As a child of Jewish Holocaust survivors from Poland and the Ukraine, as well as an American Fulbright who lived in Poland for a year, I am encouraged by the Palikot movement and the radical changes evidenced in Polish politics, described in the December 9 article, “Not Your Grandma’s Poland Anymore.” With Palikot garnering 10% of the national vote, signs are encouraging that the pendulum has swung, and a more mature, democratic Poland is emerging out of the ashes of the past.
The fear of a backlash from the right wing must not dampen the optimism. By example, in the United States, the struggles and accomplishments generated by the civil rights movement led to the enactment of laws directly responsible for the momentous changes we have seen in this country since the 1960s.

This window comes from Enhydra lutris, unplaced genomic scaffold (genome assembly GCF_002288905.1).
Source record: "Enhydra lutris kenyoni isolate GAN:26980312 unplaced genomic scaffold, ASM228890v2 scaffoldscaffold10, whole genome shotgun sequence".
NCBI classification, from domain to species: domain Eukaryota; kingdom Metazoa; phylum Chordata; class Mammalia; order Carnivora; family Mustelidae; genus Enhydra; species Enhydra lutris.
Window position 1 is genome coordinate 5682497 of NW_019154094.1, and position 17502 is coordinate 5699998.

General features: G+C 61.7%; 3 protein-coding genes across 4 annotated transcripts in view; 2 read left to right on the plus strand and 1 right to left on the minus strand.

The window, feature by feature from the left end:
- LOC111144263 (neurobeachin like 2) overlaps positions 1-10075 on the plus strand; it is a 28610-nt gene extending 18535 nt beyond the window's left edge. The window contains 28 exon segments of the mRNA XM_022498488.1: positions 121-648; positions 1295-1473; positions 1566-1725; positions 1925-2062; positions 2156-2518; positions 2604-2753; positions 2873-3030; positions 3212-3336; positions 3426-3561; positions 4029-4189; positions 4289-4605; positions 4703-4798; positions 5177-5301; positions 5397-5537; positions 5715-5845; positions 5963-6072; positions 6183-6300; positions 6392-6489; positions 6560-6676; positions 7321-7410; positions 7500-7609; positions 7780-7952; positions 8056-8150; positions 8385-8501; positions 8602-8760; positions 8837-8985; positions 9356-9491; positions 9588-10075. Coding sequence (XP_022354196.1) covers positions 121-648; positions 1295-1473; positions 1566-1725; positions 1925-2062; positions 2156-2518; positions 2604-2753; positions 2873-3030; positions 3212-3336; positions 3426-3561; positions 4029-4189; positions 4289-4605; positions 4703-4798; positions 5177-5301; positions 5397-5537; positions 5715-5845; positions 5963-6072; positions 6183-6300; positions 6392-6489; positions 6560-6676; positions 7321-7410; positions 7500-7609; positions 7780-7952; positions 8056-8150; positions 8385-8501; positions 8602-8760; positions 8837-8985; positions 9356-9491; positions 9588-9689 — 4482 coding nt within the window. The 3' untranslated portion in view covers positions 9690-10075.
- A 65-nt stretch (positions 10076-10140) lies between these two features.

Through the perseverance of and the risk-taking advocacy of groups such as Palikot, there is a chance for a real sea change in the laws in Poland that have enabled the right wing to practice and fund their propaganda. Anti-Semitism may never be entirely removed or outlawed, but the right to openly practice discrimination against Jews and other minorities will be curtailed in Poland if there are laws that outlaw such discrimination on the basis of religion or race.
New York, N.Y.